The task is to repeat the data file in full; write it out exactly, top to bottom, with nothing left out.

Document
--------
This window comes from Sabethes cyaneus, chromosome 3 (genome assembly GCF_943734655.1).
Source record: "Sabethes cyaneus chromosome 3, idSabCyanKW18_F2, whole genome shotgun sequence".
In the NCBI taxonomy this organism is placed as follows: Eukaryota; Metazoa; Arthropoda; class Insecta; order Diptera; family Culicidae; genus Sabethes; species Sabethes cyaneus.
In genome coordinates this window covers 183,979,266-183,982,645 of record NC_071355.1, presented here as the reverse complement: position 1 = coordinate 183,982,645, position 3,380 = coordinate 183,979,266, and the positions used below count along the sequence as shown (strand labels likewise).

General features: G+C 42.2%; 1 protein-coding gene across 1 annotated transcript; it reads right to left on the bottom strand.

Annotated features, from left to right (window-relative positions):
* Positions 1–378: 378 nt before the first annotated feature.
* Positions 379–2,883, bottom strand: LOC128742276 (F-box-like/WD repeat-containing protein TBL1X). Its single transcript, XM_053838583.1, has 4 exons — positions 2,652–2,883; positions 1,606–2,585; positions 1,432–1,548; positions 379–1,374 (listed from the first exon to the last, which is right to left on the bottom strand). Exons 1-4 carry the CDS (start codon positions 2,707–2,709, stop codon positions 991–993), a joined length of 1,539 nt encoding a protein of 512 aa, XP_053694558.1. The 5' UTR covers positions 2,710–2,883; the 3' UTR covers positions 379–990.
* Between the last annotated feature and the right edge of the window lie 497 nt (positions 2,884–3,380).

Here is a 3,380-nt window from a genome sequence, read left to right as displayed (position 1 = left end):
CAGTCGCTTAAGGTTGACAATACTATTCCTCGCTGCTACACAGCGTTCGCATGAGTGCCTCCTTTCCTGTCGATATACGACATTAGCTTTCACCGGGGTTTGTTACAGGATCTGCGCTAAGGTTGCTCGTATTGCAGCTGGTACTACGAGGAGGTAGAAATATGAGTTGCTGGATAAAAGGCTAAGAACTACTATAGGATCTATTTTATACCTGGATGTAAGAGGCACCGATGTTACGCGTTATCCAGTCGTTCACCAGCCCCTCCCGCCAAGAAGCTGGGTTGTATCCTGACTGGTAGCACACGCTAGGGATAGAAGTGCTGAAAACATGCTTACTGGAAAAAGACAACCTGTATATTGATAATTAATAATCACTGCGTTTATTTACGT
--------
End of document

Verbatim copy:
This window comes from Sabethes cyaneus, chromosome 3 (genome assembly GCF_943734655.1).
Source record: "Sabethes cyaneus chromosome 3, idSabCyanKW18_F2, whole genome shotgun sequence".
In the NCBI taxonomy this organism is placed as follows: Eukaryota; Metazoa; Arthropoda; class Insecta; order Diptera; family Culicidae; genus Sabethes; species Sabethes cyaneus.
In genome coordinates this window covers 183,979,266-183,982,645 of record NC_071355.1, presented here as the reverse complement: position 1 = coordinate 183,982,645, position 3,380 = coordinate 183,979,266, and the positions used below count along the sequence as shown (strand labels likewise).

General features: G+C 42.2%; 1 protein-coding gene across 1 annotated transcript; it reads right to left on the bottom strand.

Annotated features, from left to right (window-relative positions):
* Positions 1–378: 378 nt before the first annotated feature.
* Positions 379–2,883, bottom strand: LOC128742276 (F-box-like/WD repeat-containing protein TBL1X). Its single transcript, XM_053838583.1, has 4 exons — positions 2,652–2,883; positions 1,606–2,585; positions 1,432–1,548; positions 379–1,374 (listed from the first exon to the last, which is right to left on the bottom strand). Exons 1-4 carry the CDS (start codon positions 2,707–2,709, stop codon positions 991–993), a joined length of 1,539 nt encoding a protein of 512 aa, XP_053694558.1. The 5' UTR covers positions 2,710–2,883; the 3' UTR covers positions 379–990.
* Between the last annotated feature and the right edge of the window lie 497 nt (positions 2,884–3,380).

Here is a 3,380-nt window from a genome sequence, read left to right as displayed (position 1 = left end):
CAGTCGCTTAAGGTTGACAATACTATTCCTCGCTGCTACACAGCGTTCGCATGAGTGCCTCCTTTCCTGTCGATATACGACATTAGCTTTCACCGGGGTTTGTTACAGGATCTGCGCTAAGGTTGCTCGTATTGCAGCTGGTACTACGAGGAGGTAGAAATATGAGTTGCTGGATAAAAGGCTAAGAACTACTATAGGATCTATTTTATACCTGGATGTAAGAGGCACCGATGTTACGCGTTATCCAGTCGTTCACCAGCCCCTCCCGCCAAGAAGCTGGGTTGTATCCTGACTGGTAGCACACGCTAGGGATAGAAGTGCTGAAAACATGCTTACTGGAAAAAGACAACCTGTATATTGATAATTAATAATCACTGCGTTTATTTACGT